3328 words - 14 pages disorder. Conclusions: Although patient seems like a normal boy at first glance, he does show signs of a mental disorder. He can be easily diagnosed with schizophrenia since he is unable to differentiate between real life and his imaginary world. Although his toys are real, he hallucinates having experiences and adventures with them, a sure sign of a psychological disorder. Luckily, the patient does not have hallucinations about negative or

“Primal Fear”: A Psychological Analysis

624 words - 3 pages imply through Mr. Vail that one can never get ahead of oneself. Vail tried desperately to free a man he thought was innocent, only to discover the horrifying truth that he had freed a criminal. “Primal Fear’ is an excellent psychological thriller with many underlying themes. The creators of the film ingeniously placed hidden motivations within the main characters. By observing Aaron Stampler and Martin Vail, the audience can infer a lot about the

Psychological Analysis of The Matrix

2671 words - 11 pages throughout The Matrix trilogy. Perception is defined as the psychological phenomenon whereby information is selected, organized, and interpreted to form a mental representation of the world, Myers (2006). Perception occurs separately for everyone and although reality is difficult to define, in the film, perception is very clearly separated from the idea of reality. In reality, all members of The Matrix are suspended in pods, caught in an altered

Psychological Analysis of Coriolanus’s Downfall

1889 words - 8 pages a command over him, controlling his actions and inhibiting his growth. It is almost ironic that she becomes the hero after spending her life wanting this for her son. It is his downfall or failure to achieve this honor that makes Volumnia become the hero. “Hypermasculinity is a psychological term for the exaggeration of male stereotypical behavior, such as an emphasis on strength, aggression, body hair, odor, and virility.” As seen in Act 1

Analysis of Live performance

721 words - 3 pages This paper will concentrate on the analysis and the review of three major performances, Missa Mirabilis, Rhapsody on a Theme of Paganini, Op.43 and Dona Nobis Pacem. These pieces of performances are generally based on a religious setting of the several regions that the very detailed and are represented in a very organized way. To begin, Missa Mirabilis is a piece that was celebrated at the Westminster Cathedral for the feast of Corpus Christi on

The Scarlet Letter: A Psychological Analysis

776 words - 3 pages ~ The Scarlet Letter ~Psychological Analysis"I experienced a sensation...of burning heat; and as if the letter sere not of red cloth, but red-hot iron." These words in the introduction to The Scarlet Letter describe the letter as an object that contains power. The power left in the little red piece of cloth represents all the emotional toil that was associated with it - guilt, pain, betrayal, and vengeance. Throughout the novel the letter will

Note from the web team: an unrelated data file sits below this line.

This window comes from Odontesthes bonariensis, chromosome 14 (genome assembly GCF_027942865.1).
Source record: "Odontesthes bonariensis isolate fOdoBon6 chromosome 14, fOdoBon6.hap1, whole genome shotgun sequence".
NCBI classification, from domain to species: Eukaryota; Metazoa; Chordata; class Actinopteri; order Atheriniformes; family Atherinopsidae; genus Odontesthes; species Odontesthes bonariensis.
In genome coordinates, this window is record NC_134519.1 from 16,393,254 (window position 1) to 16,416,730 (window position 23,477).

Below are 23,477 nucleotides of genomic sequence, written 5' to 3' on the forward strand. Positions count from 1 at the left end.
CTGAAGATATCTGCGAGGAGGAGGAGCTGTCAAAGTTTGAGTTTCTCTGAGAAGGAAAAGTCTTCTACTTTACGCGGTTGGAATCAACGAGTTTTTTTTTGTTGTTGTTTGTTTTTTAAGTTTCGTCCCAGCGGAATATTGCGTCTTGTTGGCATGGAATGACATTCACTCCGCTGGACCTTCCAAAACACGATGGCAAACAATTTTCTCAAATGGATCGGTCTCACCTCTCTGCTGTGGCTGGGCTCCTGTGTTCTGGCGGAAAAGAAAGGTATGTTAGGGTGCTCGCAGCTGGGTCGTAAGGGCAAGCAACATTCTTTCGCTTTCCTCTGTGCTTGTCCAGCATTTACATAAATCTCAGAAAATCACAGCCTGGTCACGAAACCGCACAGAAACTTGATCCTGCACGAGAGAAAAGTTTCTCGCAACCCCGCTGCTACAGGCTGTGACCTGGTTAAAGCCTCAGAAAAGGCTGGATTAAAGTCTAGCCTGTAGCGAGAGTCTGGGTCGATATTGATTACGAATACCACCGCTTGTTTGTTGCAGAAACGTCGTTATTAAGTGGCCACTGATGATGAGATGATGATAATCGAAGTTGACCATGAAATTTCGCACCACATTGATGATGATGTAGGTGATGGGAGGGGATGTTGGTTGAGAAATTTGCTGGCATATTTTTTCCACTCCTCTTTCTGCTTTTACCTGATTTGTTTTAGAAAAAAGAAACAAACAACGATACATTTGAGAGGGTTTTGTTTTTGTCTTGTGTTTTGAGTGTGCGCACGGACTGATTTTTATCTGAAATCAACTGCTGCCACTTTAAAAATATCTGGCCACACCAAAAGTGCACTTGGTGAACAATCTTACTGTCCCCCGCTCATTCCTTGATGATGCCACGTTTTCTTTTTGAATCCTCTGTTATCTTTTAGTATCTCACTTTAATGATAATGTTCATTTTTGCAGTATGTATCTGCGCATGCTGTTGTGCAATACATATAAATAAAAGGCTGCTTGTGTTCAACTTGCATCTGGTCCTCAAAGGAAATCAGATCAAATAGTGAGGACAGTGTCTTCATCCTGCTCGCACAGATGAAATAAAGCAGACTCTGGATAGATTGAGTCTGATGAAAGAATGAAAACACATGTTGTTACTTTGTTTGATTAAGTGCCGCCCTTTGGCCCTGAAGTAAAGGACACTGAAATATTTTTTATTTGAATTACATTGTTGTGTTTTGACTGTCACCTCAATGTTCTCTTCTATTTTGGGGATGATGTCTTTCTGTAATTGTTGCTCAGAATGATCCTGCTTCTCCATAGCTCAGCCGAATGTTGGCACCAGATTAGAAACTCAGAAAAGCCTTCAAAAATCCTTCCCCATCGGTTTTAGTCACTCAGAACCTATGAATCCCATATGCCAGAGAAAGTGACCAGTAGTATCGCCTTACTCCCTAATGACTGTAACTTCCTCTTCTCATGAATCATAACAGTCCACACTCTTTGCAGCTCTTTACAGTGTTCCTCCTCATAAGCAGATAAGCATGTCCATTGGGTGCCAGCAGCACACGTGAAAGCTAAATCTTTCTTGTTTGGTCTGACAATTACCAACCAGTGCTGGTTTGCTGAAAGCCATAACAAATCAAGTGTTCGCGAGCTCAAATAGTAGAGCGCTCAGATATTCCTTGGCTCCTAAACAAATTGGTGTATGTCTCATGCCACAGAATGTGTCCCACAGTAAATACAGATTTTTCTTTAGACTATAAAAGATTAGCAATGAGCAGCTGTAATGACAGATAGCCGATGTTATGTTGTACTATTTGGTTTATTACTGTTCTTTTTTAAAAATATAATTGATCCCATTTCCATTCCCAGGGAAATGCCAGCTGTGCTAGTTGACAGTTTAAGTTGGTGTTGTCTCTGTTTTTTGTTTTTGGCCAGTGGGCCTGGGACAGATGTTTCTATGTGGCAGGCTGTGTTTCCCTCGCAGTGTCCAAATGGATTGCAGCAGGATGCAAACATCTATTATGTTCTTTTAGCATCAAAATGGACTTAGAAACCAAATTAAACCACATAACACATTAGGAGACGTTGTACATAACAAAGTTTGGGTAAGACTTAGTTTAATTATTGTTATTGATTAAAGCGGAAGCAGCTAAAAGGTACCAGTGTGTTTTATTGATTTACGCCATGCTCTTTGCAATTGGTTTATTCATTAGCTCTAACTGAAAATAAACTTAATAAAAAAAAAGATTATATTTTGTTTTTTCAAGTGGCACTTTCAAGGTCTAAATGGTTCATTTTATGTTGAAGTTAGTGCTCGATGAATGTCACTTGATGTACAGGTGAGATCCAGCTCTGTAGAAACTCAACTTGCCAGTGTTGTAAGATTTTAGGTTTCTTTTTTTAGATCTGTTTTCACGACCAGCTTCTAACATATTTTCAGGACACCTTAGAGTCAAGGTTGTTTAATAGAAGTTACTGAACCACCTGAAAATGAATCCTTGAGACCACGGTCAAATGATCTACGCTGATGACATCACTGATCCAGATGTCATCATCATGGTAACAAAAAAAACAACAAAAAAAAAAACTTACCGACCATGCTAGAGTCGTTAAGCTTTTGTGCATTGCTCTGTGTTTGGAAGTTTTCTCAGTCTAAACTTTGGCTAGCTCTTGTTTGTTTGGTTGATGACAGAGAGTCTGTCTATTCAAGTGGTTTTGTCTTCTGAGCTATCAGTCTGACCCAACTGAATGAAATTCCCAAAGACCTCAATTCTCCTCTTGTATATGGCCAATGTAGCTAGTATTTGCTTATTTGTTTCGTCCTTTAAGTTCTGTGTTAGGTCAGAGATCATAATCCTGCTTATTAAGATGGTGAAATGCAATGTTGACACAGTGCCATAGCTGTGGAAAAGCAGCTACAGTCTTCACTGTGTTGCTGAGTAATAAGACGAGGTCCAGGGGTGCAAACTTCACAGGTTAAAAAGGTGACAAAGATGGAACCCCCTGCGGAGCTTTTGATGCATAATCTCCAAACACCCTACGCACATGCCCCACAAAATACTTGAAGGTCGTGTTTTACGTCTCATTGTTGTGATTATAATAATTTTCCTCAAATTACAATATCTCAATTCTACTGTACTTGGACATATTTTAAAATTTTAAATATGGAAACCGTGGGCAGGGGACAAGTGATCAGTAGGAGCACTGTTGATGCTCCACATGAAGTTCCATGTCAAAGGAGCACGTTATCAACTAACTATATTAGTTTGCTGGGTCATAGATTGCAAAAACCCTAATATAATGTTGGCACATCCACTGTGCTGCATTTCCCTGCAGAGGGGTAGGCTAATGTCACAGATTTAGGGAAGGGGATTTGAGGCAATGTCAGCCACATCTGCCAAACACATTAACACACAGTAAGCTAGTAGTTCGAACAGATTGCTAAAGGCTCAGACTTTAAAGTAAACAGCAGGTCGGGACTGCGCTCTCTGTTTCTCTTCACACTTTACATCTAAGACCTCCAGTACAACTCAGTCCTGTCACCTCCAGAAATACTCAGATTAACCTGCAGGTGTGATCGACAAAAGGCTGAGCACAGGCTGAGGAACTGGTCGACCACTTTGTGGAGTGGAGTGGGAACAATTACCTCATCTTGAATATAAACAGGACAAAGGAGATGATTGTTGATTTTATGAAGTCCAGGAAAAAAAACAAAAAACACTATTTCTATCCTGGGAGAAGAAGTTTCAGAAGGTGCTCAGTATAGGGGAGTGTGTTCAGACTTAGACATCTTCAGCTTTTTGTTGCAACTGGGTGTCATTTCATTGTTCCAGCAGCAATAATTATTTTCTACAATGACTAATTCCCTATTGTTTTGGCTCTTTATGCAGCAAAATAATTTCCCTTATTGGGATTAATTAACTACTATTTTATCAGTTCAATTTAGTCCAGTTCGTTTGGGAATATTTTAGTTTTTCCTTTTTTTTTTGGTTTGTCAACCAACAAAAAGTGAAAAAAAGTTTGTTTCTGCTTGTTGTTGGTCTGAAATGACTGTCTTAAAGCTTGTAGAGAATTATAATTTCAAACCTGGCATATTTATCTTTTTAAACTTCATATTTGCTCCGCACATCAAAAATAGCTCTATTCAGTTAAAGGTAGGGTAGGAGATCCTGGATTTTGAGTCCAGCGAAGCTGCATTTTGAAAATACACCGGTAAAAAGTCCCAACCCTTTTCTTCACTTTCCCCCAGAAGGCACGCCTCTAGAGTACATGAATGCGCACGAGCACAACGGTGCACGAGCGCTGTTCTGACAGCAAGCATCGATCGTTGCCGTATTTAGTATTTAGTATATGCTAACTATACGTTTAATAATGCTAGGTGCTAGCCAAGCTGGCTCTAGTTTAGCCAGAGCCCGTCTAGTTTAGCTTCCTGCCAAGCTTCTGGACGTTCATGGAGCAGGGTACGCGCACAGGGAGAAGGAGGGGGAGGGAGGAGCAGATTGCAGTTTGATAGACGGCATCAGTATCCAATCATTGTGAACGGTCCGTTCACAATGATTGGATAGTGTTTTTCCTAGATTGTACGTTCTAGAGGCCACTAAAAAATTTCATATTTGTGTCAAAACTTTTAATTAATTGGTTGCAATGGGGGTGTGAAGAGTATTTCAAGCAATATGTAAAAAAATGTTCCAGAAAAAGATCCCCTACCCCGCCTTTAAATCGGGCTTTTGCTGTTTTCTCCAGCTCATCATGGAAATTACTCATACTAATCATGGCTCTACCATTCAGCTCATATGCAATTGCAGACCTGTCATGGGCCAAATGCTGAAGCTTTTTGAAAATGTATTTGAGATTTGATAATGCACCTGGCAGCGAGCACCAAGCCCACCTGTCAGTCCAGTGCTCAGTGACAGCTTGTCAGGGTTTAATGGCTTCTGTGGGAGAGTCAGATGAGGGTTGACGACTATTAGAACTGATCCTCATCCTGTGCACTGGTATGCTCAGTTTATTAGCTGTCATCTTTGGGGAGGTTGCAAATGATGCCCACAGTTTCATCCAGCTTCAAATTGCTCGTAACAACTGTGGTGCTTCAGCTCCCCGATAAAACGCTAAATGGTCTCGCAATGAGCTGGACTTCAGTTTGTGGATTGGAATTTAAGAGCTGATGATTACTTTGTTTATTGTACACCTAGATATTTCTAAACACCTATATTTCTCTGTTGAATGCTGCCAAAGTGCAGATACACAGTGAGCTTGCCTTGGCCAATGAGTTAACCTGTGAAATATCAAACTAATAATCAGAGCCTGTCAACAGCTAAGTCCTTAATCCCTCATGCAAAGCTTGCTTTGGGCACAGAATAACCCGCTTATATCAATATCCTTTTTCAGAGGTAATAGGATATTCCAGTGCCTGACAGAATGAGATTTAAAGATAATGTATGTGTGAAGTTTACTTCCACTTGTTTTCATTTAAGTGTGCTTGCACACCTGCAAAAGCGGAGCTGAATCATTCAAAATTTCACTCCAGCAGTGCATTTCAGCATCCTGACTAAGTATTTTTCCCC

This is a psychological analysis of the mind of the average teenager

1748 words - 7 pages Teenage Rebellion: A Characteristic of the Average AdolescentTeenage rebellion is an observable fact among adolescents throughout the globe ranging from ages twelve to nineteen. It is in the life cycle of adolescence that teens begin to try to demonstrate their mature status and gain autonomy over their lives. The fact that teens are not yet adults often causes them to "act out" (engage in delinquent behavior) in order to show that they are

Similar Essays

The Effects Of Gatorade On Athletic Performance

725 words - 3 pages throughout the competition. Gatorade has been proven to reduce the risk of hyponatraemia, improve endurance performance if consumed during training or competition and it allows fast release of fluid to the tissue as well as rapid fluid absorption. Hyponatraemia is a disorder in fluid-electrolyte stability that results in an unusual low plasma sodium concentration. A continuous decrease in plasma sodium concentration upsets the osmotic balance

Psychological Analysis Of A Fictional Character

1452 words - 6 pages the benefits of applying psychological factors to analyze fictional characters. A Different Way of Writing The Things They Carried by Tim O’Brien is a short novel composed of twenty-two short stories told by the author himself. The stories are primarily about the Vietnam War but also heavily emphasize the importance of stories. The novel is an account of O’Brien’s life, yet it is not an autobiography. It is classified as fiction because not all

A Social Psychological Analysis Of Faceboook

1405 words - 6 pages stopped. One of the most dangerous social psychological processes represented in these Confession pages is that of the Fundamental Attribution Error. The underlying principle is perspective. We see what we want to see when we want to see it. As humans, there is this underlying need to believe in a just world. There is a want for these people who say that they have committed immoral acts or have had bad things happen to them to be bad people

The Use Of Ergogenic Compounds To Improve Athletic Performance

2507 words - 10 pages endurance. The use of drugs and other substances has persisted for nearly a century. Ergogenic aids are used to improve an athlete’s performance in as many ways as possible. This includes: § Physiological aids § Nutritional aids § Mechanical aids § Pharmacological/ hormonal aids § Psychological aids The purpose of all these different substances, training advantages is